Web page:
Brompton Oratory - London


BROMPTON ORATORY

Brompton Oratory
Cardinal John Henry Newman
John Henry Newman converted to Catholicism in 1845; and founded Birmingham Oratory, dedicated to Saint Philip Neri.
Other converts, including Frederick William Faber founded a London Oratory in premises near Charing Cross.
They purchased a 3.5-acre (14,000 m2) property in November 1852 for £16,000; in the (then) semi-rural western suburbs.
An Oratory House was built first, followed shortly by a temporary church; both designed by J. J. Scoles.
An appeal was launched in 1874 for funds to build a church.
Within the Oratory House is a chapel, known as the Little Oratory.
The Church still belongs to and is served by the Congregation of the London Oratory.
There are two other Oratories in the UK, the Birmingham Oratory and the Oxford Oratory.

Built in the Italianate Baroque style, the Brompton Oratory is an exact imitation of the Church of the Gesu in Rome and sports some genuine Italian fittings.
These unique, eye-catching treasures predate the building which also boasts an ornate, colourful ceiling, curving up to a 50-foot vaulted dome.
The first Roman Catholic Church to be built in London after the Reformation, the Oratory - true to its architecture - still practises a rigid, ritualised Catholicism.
Brompton Oratory (also known as the London Oratory) is the second largest Catholic Church in London and every Sunday more than 3,000 people worship in this enormous church.
Visitors are welcome but are requested to dress modestly, maintain a respectful silence and switch off mobile phones.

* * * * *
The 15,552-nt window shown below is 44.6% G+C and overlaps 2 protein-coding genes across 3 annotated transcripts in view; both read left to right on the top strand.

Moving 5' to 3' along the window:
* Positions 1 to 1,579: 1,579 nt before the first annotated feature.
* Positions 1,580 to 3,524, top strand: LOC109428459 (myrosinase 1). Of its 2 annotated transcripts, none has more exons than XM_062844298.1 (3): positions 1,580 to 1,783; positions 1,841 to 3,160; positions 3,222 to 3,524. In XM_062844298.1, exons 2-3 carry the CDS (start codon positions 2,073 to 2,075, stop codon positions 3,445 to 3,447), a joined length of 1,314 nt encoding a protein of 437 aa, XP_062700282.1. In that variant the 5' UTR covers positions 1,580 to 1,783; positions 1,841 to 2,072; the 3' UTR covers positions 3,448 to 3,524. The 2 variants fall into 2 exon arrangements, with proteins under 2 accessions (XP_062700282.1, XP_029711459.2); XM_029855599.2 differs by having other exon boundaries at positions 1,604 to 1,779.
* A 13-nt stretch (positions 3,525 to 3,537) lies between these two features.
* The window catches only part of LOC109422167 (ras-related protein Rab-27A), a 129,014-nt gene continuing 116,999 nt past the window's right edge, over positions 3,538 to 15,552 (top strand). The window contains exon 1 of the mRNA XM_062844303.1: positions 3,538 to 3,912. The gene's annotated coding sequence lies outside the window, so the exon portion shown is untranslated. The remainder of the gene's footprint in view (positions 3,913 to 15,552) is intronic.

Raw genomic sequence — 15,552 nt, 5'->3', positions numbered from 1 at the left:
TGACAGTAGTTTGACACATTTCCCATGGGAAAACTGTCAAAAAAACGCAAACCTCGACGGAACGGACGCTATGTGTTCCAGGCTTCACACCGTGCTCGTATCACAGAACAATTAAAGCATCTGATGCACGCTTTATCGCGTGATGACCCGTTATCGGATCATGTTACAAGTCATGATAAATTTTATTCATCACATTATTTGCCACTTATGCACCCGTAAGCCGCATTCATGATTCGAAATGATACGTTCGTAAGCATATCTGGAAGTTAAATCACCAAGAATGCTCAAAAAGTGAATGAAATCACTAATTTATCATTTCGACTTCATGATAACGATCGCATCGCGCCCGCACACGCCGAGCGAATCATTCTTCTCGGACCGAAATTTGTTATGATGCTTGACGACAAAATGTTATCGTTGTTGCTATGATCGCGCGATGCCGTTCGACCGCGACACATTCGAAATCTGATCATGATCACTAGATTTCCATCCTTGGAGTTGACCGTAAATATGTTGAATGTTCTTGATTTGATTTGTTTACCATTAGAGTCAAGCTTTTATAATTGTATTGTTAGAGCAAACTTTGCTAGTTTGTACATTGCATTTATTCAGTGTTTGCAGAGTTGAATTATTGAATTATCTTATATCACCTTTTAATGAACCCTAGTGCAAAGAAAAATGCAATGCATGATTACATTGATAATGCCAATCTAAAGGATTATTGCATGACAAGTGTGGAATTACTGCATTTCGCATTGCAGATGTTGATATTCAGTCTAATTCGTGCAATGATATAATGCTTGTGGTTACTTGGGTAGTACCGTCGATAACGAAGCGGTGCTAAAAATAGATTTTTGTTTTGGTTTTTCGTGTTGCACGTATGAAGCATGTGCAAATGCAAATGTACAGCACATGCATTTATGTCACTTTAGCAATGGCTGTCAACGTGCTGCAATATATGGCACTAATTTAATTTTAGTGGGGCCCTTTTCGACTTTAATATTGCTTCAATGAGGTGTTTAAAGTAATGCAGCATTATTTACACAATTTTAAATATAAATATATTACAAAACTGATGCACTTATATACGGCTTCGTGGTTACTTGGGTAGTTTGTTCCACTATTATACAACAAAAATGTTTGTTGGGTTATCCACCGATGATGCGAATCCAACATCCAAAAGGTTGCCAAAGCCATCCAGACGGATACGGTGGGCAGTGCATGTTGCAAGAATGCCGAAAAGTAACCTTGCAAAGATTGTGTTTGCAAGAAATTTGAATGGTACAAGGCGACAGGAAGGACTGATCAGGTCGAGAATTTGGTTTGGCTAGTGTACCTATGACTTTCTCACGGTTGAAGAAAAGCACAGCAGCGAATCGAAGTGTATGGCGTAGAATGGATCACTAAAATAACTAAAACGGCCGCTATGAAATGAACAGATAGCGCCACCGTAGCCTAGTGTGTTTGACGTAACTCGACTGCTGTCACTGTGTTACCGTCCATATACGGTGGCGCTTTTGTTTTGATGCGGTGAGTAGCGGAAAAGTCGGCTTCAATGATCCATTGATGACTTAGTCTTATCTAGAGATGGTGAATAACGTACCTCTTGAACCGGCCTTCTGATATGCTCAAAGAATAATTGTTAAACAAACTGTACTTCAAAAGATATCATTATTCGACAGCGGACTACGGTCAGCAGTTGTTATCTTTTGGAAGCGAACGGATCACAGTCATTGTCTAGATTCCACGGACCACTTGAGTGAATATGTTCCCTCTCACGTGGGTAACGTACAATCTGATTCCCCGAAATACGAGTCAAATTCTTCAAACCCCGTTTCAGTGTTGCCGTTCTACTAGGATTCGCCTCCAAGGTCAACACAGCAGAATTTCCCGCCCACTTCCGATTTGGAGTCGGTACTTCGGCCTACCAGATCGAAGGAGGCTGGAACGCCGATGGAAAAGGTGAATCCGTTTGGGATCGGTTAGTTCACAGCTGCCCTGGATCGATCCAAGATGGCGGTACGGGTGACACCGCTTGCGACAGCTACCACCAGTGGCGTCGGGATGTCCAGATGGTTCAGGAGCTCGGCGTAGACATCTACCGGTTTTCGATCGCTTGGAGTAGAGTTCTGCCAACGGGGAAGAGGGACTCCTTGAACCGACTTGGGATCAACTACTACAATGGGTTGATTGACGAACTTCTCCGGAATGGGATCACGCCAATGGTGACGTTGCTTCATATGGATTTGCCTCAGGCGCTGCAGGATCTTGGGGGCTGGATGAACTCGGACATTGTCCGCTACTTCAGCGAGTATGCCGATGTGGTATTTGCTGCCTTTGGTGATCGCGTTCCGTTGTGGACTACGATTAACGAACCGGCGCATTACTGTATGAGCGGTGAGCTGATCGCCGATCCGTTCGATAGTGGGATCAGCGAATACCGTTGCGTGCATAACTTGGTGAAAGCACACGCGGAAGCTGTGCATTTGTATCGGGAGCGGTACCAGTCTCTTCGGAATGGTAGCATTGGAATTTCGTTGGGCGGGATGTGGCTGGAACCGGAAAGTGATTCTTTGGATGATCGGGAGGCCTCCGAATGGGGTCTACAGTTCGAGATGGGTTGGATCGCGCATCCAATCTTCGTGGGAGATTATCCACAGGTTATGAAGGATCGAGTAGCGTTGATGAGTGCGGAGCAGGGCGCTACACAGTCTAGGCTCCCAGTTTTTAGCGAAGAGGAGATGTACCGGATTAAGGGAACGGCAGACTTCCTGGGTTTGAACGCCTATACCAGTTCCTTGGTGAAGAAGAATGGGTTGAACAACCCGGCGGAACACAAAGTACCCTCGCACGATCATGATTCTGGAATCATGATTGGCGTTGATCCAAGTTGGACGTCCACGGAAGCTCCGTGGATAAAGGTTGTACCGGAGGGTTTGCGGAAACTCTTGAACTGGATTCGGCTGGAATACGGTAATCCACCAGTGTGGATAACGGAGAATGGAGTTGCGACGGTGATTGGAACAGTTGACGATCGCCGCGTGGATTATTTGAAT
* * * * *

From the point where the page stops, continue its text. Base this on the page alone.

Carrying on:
There is a sung mass in Latin every Sunday at 11am.

Architecture

Brompron Oratory - Front Elevation
A design from Herbert Gribble, then 29, won a competition in March 1876.
The foundation stone was laid in June 1880; and the new church was consecrated on 16 April 1884.
Brompron Oratory - Sectional Elevation
The church is faced in Portland stone, with the vaults and dome in concrete; the latter was heightened in profile and the cupola added in 1895, standing 200 feet (61 m) tall.
Brompron Oratory - Side Elevation
It was the largest Catholic church in London before the opening of Westminster Cathedral in 1903.
The competition specified the 'Italian Renaissance' style, but the Roman Baroque and Wren are also drawn on.
Devon marble is used in the major order of pilasters and the minor order of columns, with more exotic marbles in the apse and the altars, with carvings in metalwork, plasterwork, wood and stone.
It houses notable Italian Baroque sculpture: the 'Twelve Apostles' by Giuseppe Mazzuoli (1644-1725) acquired from Siena Cathedral in 1895 and the Lady Altar, with sculptures by Tommaso Rues (1650-1690 ca.), from Brescia. Gribble's decorative scheme for the apse was not proceeded with, but the decoration of the St Wilfrid and the St Mary Magdalen chapels do reflect his intentions.
The St Philip Neri altar is to his design.
The second great decorative campaign (1927–32) was by the Italian architect C. T. G. Formilli, in mosaic, plaster and woodwork;the cost exceeding his estimate of £31,000.
Further decoration marked the 1984 centenary.

Cardinal Newman Chapel
The reredos of Doric columns in yellow scagliola (2006) of the St Joseph chapel and a new altar and reredos of the Blessed Cardinal Newman (2010) are by Russell Taylor, from Russell Taylor Architects.
The statue of Newman in cardinal's robes (1896) is by L. J. Chavalliaud in architectural setting by Thomas Garner.
The church boasts magnificent vestments and altar plate, and the house an important library.









John Henry Newman


John Henry Newman was born in London on 21st February 1801, the eldest of six children of London banker.
He grew up in the Church of England.
In 1822 he was elected a fellow of Oriel College, Oxford, was ordained as an Anglican priest in 1825, and in 1828 became the Vicar of the University church of St Mary’s.
He became a leading light in the Oxford Movement, seeking to recover elements of catholicity within Anglicanism.